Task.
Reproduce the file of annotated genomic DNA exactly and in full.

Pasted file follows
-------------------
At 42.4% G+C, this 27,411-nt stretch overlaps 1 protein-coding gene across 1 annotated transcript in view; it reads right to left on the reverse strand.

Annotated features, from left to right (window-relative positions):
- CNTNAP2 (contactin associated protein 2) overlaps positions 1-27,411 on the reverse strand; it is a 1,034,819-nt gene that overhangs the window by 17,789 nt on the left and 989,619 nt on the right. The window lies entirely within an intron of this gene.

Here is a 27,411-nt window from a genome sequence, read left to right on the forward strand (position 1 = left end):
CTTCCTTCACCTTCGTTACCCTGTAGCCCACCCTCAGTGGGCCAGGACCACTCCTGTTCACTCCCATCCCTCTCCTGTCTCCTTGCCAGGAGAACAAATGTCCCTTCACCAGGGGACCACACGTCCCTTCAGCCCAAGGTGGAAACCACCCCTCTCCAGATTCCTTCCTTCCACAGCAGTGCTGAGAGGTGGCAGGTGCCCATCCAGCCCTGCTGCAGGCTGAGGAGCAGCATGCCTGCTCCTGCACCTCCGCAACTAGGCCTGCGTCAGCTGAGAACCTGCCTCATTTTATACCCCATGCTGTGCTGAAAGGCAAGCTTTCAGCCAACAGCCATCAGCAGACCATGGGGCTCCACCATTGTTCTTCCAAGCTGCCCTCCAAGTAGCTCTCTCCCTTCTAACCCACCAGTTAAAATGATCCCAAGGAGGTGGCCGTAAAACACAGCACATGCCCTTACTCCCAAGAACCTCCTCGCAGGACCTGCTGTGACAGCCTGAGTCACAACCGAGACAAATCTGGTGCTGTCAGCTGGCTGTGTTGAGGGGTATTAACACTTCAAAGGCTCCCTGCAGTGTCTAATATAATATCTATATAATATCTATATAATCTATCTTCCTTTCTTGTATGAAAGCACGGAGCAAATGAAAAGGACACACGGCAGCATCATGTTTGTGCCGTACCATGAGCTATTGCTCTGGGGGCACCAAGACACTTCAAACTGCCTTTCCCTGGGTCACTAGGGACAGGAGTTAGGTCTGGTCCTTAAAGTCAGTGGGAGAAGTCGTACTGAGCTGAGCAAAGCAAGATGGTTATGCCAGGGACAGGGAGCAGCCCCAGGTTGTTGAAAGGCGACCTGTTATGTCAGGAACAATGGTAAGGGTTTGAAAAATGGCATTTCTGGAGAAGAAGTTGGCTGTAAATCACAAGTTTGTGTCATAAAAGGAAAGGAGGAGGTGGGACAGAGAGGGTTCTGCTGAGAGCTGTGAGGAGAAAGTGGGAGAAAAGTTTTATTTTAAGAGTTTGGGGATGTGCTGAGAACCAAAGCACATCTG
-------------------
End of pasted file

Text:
At 42.4% G+C, this 27,411-nt stretch overlaps 1 protein-coding gene across 1 annotated transcript in view; it reads right to left on the reverse strand.

Annotated features, from left to right (window-relative positions):
- CNTNAP2 (contactin associated protein 2) overlaps positions 1-27,411 on the reverse strand; it is a 1,034,819-nt gene that overhangs the window by 17,789 nt on the left and 989,619 nt on the right. The window lies entirely within an intron of this gene.

Here is a 27,411-nt window from a genome sequence, read left to right on the forward strand (position 1 = left end):
CTTCCTTCACCTTCGTTACCCTGTAGCCCACCCTCAGTGGGCCAGGACCACTCCTGTTCACTCCCATCCCTCTCCTGTCTCCTTGCCAGGAGAACAAATGTCCCTTCACCAGGGGACCACACGTCCCTTCAGCCCAAGGTGGAAACCACCCCTCTCCAGATTCCTTCCTTCCACAGCAGTGCTGAGAGGTGGCAGGTGCCCATCCAGCCCTGCTGCAGGCTGAGGAGCAGCATGCCTGCTCCTGCACCTCCGCAACTAGGCCTGCGTCAGCTGAGAACCTGCCTCATTTTATACCCCATGCTGTGCTGAAAGGCAAGCTTTCAGCCAACAGCCATCAGCAGACCATGGGGCTCCACCATTGTTCTTCCAAGCTGCCCTCCAAGTAGCTCTCTCCCTTCTAACCCACCAGTTAAAATGATCCCAAGGAGGTGGCCGTAAAACACAGCACATGCCCTTACTCCCAAGAACCTCCTCGCAGGACCTGCTGTGACAGCCTGAGTCACAACCGAGACAAATCTGGTGCTGTCAGCTGGCTGTGTTGAGGGGTATTAACACTTCAAAGGCTCCCTGCAGTGTCTAATATAATATCTATATAATATCTATATAATCTATCTTCCTTTCTTGTATGAAAGCACGGAGCAAATGAAAAGGACACACGGCAGCATCATGTTTGTGCCGTACCATGAGCTATTGCTCTGGGGGCACCAAGACACTTCAAACTGCCTTTCCCTGGGTCACTAGGGACAGGAGTTAGGTCTGGTCCTTAAAGTCAGTGGGAGAAGTCGTACTGAGCTGAGCAAAGCAAGATGGTTATGCCAGGGACAGGGAGCAGCCCCAGGTTGTTGAAAGGCGACCTGTTATGTCAGGAACAATGGTAAGGGTTTGAAAAATGGCATTTCTGGAGAAGAAGTTGGCTGTAAATCACAAGTTTGTGTCATAAAAGGAAAGGAGGAGGTGGGACAGAGAGGGTTCTGCTGAGAGCTGTGAGGAGAAAGTGGGAGAAAAGTTTTATTTTAAGAGTTTGGGGATGTGCTGAGAACCAAAGCACATCTG